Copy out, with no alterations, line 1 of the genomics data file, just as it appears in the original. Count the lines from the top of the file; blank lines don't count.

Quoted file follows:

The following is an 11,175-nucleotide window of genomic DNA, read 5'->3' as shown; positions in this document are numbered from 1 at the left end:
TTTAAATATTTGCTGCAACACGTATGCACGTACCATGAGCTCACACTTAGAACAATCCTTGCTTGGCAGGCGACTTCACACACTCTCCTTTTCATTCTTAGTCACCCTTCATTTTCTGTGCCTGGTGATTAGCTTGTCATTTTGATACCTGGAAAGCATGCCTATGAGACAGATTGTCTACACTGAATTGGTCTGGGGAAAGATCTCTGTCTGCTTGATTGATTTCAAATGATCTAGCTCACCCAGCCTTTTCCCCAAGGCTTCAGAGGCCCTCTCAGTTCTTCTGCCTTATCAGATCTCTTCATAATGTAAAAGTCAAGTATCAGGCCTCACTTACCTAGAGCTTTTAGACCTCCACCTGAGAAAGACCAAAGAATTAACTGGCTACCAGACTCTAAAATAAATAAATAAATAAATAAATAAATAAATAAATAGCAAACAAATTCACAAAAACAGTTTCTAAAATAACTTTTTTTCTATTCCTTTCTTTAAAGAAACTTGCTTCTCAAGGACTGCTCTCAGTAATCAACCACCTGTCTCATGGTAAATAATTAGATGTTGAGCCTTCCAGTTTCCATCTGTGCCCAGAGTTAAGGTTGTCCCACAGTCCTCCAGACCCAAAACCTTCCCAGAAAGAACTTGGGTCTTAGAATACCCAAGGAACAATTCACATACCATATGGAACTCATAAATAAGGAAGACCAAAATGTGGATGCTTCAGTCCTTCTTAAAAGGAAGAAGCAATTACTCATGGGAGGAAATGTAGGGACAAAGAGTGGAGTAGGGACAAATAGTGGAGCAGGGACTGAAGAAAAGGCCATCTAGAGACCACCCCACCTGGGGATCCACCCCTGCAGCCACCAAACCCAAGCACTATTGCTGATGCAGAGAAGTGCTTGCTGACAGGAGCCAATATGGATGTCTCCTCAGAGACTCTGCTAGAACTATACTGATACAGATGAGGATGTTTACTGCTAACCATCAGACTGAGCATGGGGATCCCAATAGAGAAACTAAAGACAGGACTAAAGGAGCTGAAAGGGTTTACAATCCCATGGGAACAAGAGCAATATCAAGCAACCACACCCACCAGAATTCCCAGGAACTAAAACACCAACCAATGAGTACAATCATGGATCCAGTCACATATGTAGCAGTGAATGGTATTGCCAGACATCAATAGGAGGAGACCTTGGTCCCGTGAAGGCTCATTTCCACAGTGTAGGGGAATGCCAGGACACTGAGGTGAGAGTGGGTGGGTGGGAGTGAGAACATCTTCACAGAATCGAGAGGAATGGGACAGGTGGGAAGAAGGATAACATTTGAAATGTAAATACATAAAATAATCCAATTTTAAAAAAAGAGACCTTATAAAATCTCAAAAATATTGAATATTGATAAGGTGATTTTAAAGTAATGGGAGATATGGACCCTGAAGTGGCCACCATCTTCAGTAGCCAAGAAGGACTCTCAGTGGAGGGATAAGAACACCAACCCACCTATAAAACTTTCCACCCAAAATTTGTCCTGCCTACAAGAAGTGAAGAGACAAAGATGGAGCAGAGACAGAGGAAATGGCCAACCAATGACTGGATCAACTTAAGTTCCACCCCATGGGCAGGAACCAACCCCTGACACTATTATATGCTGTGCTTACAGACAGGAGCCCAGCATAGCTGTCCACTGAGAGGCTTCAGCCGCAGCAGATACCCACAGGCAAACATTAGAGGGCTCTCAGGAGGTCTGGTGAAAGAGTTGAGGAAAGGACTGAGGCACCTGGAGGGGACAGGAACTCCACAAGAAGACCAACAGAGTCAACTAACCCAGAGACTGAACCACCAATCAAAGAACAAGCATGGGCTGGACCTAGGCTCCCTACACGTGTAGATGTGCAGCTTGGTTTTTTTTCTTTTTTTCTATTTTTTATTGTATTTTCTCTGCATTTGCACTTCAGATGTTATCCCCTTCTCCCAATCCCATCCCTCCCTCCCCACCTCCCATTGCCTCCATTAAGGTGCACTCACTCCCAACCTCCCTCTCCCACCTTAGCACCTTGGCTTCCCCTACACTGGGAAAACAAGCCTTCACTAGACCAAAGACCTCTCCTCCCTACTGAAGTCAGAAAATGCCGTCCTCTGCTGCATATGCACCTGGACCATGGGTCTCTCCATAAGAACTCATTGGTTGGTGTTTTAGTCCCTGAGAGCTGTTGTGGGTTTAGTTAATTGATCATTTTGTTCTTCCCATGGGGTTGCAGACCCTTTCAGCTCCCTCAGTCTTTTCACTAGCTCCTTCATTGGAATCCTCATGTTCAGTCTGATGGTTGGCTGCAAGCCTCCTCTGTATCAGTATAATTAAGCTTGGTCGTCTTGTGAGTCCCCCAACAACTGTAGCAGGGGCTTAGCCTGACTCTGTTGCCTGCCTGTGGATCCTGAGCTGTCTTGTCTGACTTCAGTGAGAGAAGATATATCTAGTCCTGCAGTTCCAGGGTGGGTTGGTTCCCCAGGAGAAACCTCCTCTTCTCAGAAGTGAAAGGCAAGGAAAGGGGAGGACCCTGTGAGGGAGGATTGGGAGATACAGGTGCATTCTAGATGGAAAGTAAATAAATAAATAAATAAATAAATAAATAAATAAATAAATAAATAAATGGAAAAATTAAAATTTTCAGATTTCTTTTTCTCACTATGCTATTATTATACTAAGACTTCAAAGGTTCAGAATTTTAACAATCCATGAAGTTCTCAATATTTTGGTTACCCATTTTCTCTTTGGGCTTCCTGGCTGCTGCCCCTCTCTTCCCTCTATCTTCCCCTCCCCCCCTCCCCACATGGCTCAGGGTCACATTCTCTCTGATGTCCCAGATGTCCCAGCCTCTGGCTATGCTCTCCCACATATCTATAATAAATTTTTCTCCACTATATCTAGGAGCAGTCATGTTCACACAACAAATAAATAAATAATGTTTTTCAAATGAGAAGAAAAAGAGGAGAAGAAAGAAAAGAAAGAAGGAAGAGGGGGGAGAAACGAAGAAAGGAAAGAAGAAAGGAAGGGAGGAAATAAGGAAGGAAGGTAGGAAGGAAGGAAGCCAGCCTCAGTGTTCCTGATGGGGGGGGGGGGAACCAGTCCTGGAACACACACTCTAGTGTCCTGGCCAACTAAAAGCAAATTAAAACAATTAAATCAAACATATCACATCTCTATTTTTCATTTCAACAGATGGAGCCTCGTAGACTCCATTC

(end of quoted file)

The following is an 11,175-nucleotide window of genomic DNA, read 5'->3' as shown; positions in this document are numbered from 1 at the left end: